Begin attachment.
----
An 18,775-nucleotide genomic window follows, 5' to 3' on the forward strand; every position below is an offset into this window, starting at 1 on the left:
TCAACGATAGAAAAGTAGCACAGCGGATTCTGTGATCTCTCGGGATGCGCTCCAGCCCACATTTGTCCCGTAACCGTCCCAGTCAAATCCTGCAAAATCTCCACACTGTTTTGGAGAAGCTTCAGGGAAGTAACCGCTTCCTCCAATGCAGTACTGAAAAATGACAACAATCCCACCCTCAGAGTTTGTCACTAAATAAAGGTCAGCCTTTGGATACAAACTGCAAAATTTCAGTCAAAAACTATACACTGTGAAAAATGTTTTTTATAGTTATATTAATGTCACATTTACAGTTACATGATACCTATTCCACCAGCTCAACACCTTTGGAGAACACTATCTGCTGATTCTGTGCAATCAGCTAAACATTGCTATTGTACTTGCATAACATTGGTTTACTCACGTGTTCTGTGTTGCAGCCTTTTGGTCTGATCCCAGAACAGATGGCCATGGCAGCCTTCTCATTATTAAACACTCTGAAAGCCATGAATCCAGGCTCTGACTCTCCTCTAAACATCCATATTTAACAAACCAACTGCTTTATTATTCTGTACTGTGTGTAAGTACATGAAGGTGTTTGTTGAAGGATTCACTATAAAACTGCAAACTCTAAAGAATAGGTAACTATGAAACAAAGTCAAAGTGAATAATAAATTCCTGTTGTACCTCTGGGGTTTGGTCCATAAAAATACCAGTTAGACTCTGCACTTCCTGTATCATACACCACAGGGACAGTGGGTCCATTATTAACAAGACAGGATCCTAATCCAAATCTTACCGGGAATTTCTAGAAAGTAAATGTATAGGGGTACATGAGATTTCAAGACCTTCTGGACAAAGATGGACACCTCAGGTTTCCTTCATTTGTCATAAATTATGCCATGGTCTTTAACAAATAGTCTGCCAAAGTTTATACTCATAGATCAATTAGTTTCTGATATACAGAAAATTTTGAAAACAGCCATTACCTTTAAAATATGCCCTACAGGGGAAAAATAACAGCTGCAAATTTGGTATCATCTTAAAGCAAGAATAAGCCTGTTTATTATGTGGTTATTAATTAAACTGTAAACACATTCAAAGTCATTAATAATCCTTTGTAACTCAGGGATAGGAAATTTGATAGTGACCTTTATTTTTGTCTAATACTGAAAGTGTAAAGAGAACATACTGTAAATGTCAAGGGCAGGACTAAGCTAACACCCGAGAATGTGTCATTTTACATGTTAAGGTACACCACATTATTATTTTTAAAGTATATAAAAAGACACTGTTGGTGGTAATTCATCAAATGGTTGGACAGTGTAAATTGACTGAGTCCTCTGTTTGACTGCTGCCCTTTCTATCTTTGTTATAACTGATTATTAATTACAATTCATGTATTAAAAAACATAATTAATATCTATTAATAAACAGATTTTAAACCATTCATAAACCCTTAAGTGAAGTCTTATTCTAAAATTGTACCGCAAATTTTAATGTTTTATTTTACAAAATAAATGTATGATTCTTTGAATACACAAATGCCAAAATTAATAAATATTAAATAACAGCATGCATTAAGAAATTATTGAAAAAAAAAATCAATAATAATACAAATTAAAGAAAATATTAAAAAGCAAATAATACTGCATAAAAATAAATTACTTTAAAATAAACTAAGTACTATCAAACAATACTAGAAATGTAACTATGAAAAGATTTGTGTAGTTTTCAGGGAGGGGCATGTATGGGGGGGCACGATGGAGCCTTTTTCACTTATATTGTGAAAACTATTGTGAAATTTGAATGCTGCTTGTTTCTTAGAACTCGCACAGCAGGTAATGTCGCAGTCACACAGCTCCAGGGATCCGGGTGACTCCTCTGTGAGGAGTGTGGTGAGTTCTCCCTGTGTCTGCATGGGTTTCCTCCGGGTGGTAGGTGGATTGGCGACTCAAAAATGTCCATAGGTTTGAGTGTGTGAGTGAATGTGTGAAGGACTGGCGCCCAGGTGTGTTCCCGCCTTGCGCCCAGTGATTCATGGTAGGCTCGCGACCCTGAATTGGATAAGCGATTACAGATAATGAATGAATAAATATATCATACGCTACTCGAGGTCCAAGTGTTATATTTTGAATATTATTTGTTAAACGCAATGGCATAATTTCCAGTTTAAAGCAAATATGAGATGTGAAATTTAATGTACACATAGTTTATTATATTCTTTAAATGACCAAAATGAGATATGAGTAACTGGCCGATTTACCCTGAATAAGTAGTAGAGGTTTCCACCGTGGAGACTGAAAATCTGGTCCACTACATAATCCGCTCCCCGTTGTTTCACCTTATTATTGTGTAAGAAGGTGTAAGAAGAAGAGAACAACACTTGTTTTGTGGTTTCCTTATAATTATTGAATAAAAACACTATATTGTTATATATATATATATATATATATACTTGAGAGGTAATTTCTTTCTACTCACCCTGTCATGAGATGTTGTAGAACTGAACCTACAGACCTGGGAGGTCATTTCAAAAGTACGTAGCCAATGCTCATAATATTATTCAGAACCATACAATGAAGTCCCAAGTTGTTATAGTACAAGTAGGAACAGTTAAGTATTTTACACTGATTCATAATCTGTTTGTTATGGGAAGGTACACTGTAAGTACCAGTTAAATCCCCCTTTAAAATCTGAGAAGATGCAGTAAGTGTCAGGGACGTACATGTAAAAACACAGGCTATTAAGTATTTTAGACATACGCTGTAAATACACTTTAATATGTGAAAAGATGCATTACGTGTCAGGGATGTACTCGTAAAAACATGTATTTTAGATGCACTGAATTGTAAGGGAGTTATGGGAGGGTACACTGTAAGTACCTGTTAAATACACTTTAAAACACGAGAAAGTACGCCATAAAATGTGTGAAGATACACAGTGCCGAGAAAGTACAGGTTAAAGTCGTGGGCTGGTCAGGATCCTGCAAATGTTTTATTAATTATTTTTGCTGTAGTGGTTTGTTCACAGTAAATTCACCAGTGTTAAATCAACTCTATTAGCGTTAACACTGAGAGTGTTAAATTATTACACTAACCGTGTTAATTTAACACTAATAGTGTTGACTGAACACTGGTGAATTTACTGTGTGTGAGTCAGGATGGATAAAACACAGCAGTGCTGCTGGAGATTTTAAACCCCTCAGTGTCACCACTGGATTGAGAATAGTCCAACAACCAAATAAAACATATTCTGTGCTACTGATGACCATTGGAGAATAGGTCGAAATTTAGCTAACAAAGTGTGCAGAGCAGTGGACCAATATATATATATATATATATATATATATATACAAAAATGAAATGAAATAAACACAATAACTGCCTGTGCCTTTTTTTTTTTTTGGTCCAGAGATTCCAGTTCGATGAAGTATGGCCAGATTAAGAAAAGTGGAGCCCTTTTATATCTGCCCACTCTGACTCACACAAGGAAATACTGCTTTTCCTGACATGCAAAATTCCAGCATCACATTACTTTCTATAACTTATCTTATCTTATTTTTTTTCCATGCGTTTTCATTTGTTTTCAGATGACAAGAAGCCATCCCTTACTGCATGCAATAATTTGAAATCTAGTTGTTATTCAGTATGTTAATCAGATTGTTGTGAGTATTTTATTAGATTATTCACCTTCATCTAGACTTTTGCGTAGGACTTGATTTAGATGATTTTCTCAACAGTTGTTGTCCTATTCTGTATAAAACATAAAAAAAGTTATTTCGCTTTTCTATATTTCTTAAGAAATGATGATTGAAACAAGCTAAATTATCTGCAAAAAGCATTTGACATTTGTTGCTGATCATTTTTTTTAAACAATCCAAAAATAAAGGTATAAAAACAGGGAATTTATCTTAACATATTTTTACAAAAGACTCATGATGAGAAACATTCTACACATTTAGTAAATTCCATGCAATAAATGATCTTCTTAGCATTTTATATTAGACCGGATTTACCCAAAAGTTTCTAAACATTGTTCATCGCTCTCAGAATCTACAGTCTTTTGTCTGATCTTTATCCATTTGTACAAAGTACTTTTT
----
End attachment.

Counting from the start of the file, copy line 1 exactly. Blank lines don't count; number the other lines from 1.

An 18,775-nucleotide genomic window follows, 5' to 3' on the forward strand; every position below is an offset into this window, starting at 1 on the left: